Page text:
When using just the charging base or a docked battery, charging is immediately initiated when a compatible device is placed on top of the OtterSpot’s coils. When using a battery separately, the button next to the status LEDs must be pressed to wake up the battery for wired or wireless charging.

The OtterSpot system is backed by Otterbox’s limited lifetime warranty.


Setting up the OtterSpot charging base is simply a matter of connecting the charging base to the power adapter using the included USB-C cable and then plugging the power adapter into an active outlet. The removable battery simply needs to be placed on the charging base with the charging pads on the bottom of the battery aligned with the corresponding pins on the charging base. The charging base takes about 4.5 hours to charge a battery from fully-discharged to fully charged.


I’ve used the OtterSpot as the primary charger for my iPhone 11Pro Max for the last several days and have even topped up my Corsair Core RGB SE mouse.

Charging my iPhone on the charging base or when the battery was sitting on the charger took about 45  minutes to go from 75% to 100% charge. Charging my iPhone using just the battery took about 2 hours to go from 25% to 75% charge, but I had to re-initiate charging multiple times. A reset of the battery following the manufacturer’s instructions helped remedy this.

Aligning the charging coils in the OtterSpot battery / base with those in my iPhone didn’t require much trial and error. This is most likely due to the large coils and overall surface area of the base and battery.

My only quibble is the choice of power adapter. I would like to have seen Otterbox use a more compact, GaN power adapter, similar to those sold under the Aukey, Anker, and RavPower brands and even some of the stand-alone Otterbox products.

What I like

  • Nice large charging surfaces
  • Ability to rapidly charge devices
  • Ability to take a battery with wireless charging capabilities “to go”
  • Versatile charging options when using battery pack (both wireless and USB-C port)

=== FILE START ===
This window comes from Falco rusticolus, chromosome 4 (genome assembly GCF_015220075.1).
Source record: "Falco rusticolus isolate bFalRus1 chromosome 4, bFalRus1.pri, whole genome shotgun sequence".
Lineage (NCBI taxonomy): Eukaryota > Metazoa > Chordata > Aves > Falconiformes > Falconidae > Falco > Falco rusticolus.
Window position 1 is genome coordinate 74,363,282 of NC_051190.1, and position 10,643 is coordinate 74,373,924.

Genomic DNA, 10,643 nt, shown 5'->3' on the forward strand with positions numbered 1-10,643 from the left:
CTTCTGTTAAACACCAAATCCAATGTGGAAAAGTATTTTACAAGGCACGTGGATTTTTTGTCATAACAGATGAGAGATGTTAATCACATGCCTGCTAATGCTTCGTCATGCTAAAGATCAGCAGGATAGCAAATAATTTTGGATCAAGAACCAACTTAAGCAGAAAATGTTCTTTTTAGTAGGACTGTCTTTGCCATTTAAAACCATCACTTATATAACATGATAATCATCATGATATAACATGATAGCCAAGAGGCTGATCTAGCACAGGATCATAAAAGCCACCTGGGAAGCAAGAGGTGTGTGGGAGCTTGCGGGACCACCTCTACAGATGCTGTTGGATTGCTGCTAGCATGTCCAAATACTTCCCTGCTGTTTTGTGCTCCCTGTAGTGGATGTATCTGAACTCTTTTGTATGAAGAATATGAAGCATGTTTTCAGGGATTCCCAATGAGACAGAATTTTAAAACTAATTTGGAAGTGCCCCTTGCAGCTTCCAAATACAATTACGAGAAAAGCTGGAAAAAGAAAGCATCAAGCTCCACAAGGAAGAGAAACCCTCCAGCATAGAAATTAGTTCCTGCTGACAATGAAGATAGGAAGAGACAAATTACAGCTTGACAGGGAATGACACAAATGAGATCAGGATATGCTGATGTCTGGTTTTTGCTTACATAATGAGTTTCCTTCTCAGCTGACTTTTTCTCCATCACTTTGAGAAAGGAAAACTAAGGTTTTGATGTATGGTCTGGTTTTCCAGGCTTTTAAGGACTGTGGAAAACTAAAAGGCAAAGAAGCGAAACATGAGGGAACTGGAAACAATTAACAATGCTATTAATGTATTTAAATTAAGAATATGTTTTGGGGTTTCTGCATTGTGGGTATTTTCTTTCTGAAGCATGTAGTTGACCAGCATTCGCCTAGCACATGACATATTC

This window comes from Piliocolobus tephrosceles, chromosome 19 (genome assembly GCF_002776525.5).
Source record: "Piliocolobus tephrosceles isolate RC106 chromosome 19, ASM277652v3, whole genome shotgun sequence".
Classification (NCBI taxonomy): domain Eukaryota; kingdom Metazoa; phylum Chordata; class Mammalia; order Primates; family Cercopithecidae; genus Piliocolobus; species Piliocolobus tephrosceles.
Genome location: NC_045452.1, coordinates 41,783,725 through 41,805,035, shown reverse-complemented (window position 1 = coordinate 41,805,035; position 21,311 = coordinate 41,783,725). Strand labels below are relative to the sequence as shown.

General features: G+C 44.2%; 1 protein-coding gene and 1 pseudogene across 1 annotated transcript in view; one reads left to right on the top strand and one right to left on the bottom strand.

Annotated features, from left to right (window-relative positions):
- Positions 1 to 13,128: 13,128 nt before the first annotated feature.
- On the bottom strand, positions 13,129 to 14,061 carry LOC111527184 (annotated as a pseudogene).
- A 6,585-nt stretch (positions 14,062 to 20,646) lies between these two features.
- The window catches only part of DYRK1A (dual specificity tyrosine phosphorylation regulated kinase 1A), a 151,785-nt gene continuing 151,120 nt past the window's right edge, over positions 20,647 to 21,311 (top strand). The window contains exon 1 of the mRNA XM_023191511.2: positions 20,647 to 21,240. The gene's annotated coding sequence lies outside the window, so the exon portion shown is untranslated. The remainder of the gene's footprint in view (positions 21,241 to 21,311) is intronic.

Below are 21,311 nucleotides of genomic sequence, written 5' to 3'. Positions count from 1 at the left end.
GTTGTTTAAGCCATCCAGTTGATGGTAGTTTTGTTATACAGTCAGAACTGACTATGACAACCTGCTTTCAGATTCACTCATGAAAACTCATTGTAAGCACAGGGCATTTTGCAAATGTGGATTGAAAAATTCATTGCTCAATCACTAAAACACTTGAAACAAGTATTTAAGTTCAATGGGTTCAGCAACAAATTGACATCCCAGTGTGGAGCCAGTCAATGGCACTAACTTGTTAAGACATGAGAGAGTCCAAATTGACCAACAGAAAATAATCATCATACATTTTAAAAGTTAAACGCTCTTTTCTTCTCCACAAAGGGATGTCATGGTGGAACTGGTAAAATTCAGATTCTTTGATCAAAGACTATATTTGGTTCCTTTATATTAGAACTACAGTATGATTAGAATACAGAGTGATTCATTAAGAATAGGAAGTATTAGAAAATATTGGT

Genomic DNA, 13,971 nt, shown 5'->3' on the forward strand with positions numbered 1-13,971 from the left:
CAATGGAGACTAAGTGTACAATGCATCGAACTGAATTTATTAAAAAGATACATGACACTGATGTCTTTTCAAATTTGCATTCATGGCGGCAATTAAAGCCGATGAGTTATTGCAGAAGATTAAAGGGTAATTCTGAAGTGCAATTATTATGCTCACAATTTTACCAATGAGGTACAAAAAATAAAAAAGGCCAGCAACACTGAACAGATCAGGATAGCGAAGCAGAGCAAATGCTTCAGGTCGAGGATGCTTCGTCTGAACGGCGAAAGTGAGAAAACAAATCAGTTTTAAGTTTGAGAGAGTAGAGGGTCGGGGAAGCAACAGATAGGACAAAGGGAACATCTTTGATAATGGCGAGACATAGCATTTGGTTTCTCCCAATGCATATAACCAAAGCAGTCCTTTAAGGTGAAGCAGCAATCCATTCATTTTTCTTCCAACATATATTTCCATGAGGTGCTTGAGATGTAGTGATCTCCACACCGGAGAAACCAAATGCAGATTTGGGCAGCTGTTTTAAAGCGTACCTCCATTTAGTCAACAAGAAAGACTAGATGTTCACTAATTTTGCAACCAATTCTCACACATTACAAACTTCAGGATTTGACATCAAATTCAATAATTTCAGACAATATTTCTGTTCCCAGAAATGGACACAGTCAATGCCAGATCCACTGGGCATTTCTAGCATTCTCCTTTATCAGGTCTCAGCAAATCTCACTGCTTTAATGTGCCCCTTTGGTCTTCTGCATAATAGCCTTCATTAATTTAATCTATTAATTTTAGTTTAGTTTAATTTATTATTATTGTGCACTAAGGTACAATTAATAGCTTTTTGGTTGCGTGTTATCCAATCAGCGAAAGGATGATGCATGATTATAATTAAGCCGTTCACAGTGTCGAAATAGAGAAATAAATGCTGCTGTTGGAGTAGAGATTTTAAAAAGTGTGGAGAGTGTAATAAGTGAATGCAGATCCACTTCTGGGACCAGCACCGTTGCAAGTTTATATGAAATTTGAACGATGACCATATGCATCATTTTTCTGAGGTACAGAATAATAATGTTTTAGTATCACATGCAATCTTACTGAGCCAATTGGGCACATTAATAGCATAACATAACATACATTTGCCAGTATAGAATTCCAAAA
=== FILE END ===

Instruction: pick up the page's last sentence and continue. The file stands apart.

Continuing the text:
• Ability to charge up to 4 batteries and a device at the same time.

What needs to be improved

  • Battery may power-off when charging if device being charged is trying to source too much power.
    However, this beat the battery melting or otherwise being permanently damaged (I’ve had this happen during charging with some cheap batteries) or causing damage to the device being charged.
  • An upgraded power adapter using new technologies that is significantly smaller would a be nice.
    (there are several available from other manufacturers)
  • I’d like to see the OtterSpot offered in-store at more retailers.

Final thoughts

The OtterSpot system is an ingenious way to support charging multiple devices.  I believe that the best use case for the OtterSpot system is the regular charging of one device and the intermittent charging of other devices. My personal use case is the regular charging of my phone and the overnight charging of my mouse on the battery and my phone on the charging pad. Otterbox also sells this system in a commercial package for use in conference rooms and other meeting spaces.

I really like the single stack of batteries that only occupy a small space, but they can be spread out to charge multiple devices as needed. I have some reservations about the price, as I can purchase multiple separate Qi battery packs of similar capacity for less money, but they would require either multiple adapters or a single large charging adapter and would also be less compact and tidy to store on my desk. The less expensive chargers would also not have the lifetime warranty that Otterbox offers with the OtterSpot.


  • Base system (as reviewed): $129.95
  • Additional batteries: $69.95

Where to buy: Otterbox’s e-commerce site, CDW, Office Depot, Tiger Direct
Source: The sample of this product was purchased with personal funds.

About The Author

3 thoughts on “Otterbox Otterspot Wireless Charging System review”

  1. Gadgeteer Comment Policy - Please read before commenting
    1. Yes. Any case without a metal back or an RFID blocking pouch (for IDs and credit cards) should work.

      Specifically, I use an Otterbox Defender case on my iPhone 11 Pro Max. It charges just fine.

  2. Well I guess that Otter is not going to get back to me about Otter Spot charger that quit working after 6 months, But that’s OK it is a nice expensive coaster. I tried repeatedly to get some answers and all I get is that the virus is slowing work down but they can send me a E-Mail with that response but not take care of my problem

Leave a Comment

Your email address will not be published. Required fields are marked *